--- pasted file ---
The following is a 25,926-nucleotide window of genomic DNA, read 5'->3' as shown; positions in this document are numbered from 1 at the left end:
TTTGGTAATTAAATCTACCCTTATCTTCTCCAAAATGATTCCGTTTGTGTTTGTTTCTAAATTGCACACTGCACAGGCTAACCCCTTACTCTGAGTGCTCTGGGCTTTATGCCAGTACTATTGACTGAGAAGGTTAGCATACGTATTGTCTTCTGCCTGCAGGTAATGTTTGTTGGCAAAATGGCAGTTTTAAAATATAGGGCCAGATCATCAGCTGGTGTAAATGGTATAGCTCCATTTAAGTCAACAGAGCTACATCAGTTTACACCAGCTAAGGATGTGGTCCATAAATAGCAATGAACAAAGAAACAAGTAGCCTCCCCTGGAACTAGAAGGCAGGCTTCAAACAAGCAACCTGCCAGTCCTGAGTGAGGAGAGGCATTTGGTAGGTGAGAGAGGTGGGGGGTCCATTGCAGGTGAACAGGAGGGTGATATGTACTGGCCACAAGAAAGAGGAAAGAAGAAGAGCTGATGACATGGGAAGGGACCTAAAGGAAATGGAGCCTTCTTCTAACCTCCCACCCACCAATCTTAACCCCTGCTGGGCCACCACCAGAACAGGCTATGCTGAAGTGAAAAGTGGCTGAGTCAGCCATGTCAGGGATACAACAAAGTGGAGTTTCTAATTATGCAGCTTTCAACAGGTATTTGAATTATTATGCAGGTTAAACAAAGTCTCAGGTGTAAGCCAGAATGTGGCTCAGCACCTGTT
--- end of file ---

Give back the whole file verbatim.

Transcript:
The following is a 25,926-nucleotide window of genomic DNA, read 5'->3' as shown; positions in this document are numbered from 1 at the left end:
TTTGGTAATTAAATCTACCCTTATCTTCTCCAAAATGATTCCGTTTGTGTTTGTTTCTAAATTGCACACTGCACAGGCTAACCCCTTACTCTGAGTGCTCTGGGCTTTATGCCAGTACTATTGACTGAGAAGGTTAGCATACGTATTGTCTTCTGCCTGCAGGTAATGTTTGTTGGCAAAATGGCAGTTTTAAAATATAGGGCCAGATCATCAGCTGGTGTAAATGGTATAGCTCCATTTAAGTCAACAGAGCTACATCAGTTTACACCAGCTAAGGATGTGGTCCATAAATAGCAATGAACAAAGAAACAAGTAGCCTCCCCTGGAACTAGAAGGCAGGCTTCAAACAAGCAACCTGCCAGTCCTGAGTGAGGAGAGGCATTTGGTAGGTGAGAGAGGTGGGGGGTCCATTGCAGGTGAACAGGAGGGTGATATGTACTGGCCACAAGAAAGAGGAAAGAAGAAGAGCTGATGACATGGGAAGGGACCTAAAGGAAATGGAGCCTTCTTCTAACCTCCCACCCACCAATCTTAACCCCTGCTGGGCCACCACCAGAACAGGCTATGCTGAAGTGAAAAGTGGCTGAGTCAGCCATGTCAGGGATACAACAAAGTGGAGTTTCTAATTATGCAGCTTTCAACAGGTATTTGAATTATTATGCAGGTTAAACAAAGTCTCAGGTGTAAGCCAGAATGTGGCTCAGCACCTGTT